2. Are Iowa’s linebackers up to the challenge?
David Montgomery is one of the most underrated running backs in college football. He was historically good at breaking tackles, is dangerous catching the ball out of the backfield, and was ranked by Pro Football Focus as the top returning player in the entire Big 12. Iowa’s young linebackers will have their hands full trying to shut him down, something its veteran linebackers struggled to do in 2017.
Kristian Welch and Nick Niemann both flashed as potential impact players against Northern Illinois, but Iowa’s middle linebackers struggled to defend the run. NIU’s running backs averaged nearly six yards-per-carry against Iowa and frequently found the middle of the field wide open. Iowa’s interior defense should certainly be improved by the return of Cedrick Lattimore and Brady Reiff from suspension, and another strong performance by Iowa’s defensive line can greatly reduce the burden faced by the Hawkeye linebackers. Still, Jack Hockaday and Amani Jones cannot completely misread plays the way Jones did below and expect to contain Montgomery and the Cyclone running game.
Iowa State also frequently plays with three or four wide receivers on the field, which will occasionally result in linebackers being forced to cover much faster offensive players. Iowa’s linebackers acquitted themselves well in pass coverage last week but should expect to be tested by speedy receivers like Hakeem Butler and Deshaunte Jones as Matt Campbell looks for ways to create favorable matchups for his talented pass catchers.
3. Which team can minimize its mental mistakes?
Despite the comfortable margin of victory, Iowa made several costly mental mistakes against NIU that could easily come back to bite them this Saturday. The Hawkeyes committed eight penalties, allowed a blocked punt, threw an interception into double coverage, and suffered one of the worst drops you’ll ever see from a preseason All-American.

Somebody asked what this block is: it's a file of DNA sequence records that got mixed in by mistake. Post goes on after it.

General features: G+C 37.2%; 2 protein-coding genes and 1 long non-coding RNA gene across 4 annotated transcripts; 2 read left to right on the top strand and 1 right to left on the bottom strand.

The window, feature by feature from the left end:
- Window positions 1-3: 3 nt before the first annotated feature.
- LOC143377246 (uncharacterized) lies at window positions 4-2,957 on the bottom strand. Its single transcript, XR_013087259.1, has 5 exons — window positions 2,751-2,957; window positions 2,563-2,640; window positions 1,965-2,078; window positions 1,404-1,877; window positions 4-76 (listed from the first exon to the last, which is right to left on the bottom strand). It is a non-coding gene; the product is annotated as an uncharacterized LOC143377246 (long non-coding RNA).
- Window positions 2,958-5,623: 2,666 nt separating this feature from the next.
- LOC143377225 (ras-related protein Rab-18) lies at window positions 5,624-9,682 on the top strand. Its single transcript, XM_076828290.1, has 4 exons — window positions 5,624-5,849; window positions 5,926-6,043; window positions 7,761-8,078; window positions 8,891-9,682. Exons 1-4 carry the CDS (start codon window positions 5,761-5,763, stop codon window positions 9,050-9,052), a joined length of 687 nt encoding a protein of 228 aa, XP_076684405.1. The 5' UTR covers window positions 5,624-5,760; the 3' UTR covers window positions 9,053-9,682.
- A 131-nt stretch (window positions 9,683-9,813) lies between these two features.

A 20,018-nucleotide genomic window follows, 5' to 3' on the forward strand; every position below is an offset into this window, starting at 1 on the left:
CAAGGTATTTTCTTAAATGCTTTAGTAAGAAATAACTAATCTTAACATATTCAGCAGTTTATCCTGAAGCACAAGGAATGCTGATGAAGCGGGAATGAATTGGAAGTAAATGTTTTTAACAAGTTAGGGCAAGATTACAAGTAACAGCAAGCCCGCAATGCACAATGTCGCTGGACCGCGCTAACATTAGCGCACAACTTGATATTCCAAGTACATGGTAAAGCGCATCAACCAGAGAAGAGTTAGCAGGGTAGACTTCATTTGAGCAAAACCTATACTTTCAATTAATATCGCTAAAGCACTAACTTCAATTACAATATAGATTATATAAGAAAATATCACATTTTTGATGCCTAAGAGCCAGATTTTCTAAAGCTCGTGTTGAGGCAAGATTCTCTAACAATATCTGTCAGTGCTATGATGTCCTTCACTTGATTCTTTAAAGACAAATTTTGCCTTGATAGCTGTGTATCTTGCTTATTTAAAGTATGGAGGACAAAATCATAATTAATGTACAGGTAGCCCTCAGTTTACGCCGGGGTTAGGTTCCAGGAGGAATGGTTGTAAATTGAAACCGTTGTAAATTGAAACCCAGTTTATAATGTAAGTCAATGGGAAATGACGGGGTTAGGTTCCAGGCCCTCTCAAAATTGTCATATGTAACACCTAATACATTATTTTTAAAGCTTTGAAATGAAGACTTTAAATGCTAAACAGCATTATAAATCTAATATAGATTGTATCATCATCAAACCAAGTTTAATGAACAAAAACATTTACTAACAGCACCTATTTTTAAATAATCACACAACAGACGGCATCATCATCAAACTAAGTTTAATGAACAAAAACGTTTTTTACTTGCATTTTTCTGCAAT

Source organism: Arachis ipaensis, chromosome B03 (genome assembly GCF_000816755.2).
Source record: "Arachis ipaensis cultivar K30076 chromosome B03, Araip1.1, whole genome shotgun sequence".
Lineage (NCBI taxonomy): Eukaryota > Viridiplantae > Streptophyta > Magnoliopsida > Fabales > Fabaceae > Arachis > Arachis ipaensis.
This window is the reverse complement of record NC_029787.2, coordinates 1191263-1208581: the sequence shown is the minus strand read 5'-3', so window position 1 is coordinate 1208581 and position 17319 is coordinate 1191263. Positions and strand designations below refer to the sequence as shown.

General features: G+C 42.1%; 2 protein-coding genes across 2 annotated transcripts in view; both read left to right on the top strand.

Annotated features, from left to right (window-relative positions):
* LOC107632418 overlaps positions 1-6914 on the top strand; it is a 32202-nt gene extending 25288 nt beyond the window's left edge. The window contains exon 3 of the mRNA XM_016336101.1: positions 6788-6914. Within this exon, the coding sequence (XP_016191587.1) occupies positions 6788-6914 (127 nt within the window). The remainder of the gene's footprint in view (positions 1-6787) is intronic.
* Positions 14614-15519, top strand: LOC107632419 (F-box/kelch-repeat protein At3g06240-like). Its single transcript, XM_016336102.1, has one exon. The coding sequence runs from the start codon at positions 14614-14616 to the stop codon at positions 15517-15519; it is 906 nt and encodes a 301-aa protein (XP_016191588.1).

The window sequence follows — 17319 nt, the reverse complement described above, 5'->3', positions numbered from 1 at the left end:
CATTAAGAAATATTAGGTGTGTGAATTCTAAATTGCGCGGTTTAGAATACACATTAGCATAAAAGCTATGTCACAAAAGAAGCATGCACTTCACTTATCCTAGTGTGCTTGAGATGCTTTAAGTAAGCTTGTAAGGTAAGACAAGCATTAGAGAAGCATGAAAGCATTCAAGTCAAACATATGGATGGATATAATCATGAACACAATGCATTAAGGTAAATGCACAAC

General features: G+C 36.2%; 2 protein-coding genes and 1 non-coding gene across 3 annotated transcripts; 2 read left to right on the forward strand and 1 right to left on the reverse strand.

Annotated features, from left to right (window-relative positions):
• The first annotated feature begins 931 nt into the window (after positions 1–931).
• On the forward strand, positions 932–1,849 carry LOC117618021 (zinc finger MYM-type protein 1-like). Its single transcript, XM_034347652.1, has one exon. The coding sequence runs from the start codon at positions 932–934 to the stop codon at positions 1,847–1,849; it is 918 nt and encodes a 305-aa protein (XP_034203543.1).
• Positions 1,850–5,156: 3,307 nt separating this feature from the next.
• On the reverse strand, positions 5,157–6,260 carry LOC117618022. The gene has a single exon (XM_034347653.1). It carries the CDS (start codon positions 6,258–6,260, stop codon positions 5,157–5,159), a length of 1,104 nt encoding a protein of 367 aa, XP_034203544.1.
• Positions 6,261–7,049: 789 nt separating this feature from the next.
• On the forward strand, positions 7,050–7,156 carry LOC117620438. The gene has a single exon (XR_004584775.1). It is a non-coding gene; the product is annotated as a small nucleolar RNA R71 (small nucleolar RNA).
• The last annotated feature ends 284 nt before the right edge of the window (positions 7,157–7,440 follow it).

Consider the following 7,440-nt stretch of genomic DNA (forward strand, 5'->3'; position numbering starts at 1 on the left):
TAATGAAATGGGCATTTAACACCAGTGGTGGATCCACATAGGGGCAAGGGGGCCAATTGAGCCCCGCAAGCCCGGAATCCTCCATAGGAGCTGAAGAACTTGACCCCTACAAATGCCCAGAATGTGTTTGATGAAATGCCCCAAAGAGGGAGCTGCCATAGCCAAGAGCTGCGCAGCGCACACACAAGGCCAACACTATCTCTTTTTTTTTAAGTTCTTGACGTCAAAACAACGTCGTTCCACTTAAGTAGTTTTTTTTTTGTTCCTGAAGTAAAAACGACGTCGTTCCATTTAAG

Still, week one is usually the time for teams to shake off the rust and readjust to the speed of the game, and Iowa certainly developed much better offensive cohesion in the second half. Iowa State, on the other hand, was largely denied that luxury, playing less than five minutes before poor weather conditions forced an end to the game. The lack of game reps for Iowa State’s players could result in a greater number of penalties, miscommunications, and missed assignments that Matt Campbell and his coaching staff might have otherwise ironed-out in a relatively low-stakes game against South Dakota State, but which a talented Hawkeye team might be able to capitalize on.
4. Is this a barometer game for Iowa?
It’s irresponsible to say that any game played in week two will determine the fate of a team’s season, but no game has historically served as a better indicator for the success of an Iowa football team than the yearly Cy-Hawk match up. With the notable exception of 2002, no Kirk Ferentz-coached team that has won eight or more games has lost to Iowa State. The cause of this trend is somewhat unclear. Do the psychological effects of an early loss against a hated rival take a toll on Ferentz’s teams? Or perhaps only mediocre Hawkeye teams capable of losing to the perennially disappointing Cyclones. Would a loss to a formidable Iowa State team signal an end to this trend? The Hawkeyes are hoping they don’t have to find out.